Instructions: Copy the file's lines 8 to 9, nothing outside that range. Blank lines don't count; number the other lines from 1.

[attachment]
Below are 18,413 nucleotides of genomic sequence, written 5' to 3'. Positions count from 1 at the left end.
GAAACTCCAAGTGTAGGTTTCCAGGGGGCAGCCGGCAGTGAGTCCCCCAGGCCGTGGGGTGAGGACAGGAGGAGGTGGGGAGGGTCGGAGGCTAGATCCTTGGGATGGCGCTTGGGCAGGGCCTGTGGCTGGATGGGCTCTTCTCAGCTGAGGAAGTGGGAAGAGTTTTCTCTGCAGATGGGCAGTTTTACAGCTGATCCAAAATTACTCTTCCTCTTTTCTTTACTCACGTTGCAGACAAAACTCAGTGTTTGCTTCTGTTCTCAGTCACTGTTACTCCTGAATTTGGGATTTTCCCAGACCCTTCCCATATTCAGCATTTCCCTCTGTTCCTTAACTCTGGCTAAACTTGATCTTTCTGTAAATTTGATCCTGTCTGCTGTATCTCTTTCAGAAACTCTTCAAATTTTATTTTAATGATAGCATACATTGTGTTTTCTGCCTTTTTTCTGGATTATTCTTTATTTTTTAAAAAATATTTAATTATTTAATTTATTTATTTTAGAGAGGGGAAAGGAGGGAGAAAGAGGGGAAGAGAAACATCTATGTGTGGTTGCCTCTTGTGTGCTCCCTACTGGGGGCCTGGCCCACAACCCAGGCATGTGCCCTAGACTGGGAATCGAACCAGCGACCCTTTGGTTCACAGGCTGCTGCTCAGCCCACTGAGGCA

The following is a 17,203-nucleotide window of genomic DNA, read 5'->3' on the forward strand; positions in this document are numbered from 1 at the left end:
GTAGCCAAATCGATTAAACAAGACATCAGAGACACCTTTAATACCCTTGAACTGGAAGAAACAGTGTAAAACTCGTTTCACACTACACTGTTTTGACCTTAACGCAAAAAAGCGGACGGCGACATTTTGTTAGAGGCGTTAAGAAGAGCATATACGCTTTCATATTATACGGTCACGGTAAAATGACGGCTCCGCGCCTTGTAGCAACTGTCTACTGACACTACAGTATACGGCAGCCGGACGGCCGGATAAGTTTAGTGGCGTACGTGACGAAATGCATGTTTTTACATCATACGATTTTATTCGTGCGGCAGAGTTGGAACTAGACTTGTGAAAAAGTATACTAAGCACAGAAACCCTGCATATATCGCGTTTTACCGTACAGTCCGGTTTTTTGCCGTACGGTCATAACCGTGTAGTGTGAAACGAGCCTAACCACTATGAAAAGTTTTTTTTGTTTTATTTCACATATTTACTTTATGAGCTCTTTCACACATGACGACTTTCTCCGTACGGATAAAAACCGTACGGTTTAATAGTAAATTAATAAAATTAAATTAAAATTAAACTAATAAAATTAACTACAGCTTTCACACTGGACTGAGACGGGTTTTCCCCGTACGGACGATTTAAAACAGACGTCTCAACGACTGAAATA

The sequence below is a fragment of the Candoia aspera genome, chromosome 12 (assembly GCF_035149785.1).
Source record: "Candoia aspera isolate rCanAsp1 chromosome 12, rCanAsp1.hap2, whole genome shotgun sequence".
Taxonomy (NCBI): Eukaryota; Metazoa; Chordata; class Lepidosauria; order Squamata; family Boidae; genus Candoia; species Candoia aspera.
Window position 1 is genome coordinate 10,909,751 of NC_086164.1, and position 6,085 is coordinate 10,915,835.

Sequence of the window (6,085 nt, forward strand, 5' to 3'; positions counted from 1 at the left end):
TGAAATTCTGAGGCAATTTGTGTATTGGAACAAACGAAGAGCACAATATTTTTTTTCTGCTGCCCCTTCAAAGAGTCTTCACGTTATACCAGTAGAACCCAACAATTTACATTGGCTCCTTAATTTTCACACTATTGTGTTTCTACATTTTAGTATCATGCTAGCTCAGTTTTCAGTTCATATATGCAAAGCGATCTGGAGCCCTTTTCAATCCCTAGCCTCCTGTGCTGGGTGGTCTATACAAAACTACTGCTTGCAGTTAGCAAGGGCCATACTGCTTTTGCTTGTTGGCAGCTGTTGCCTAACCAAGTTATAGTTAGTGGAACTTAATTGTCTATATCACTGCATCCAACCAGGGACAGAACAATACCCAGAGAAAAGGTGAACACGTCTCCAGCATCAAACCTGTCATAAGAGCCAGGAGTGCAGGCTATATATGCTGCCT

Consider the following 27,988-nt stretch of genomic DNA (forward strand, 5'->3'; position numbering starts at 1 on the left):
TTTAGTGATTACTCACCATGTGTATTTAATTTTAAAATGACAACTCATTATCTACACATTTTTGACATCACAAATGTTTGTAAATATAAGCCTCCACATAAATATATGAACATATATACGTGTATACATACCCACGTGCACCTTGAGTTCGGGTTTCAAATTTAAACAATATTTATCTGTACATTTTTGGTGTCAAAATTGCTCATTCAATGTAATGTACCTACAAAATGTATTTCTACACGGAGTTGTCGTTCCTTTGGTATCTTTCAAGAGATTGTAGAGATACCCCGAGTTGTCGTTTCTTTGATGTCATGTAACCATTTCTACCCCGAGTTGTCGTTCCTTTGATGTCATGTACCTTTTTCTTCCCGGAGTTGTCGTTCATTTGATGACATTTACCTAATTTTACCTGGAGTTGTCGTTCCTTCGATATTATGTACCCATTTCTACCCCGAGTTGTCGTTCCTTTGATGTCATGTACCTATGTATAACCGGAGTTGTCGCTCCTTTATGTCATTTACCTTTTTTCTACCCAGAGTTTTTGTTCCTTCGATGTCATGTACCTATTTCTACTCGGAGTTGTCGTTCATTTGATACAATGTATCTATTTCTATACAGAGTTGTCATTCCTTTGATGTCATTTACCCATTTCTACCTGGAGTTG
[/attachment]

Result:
Window position 1 is genome coordinate 10,909,751 of NC_086164.1, and position 6,085 is coordinate 10,915,835.

Sequence of the window (6,085 nt, forward strand, 5' to 3'; positions counted from 1 at the left end):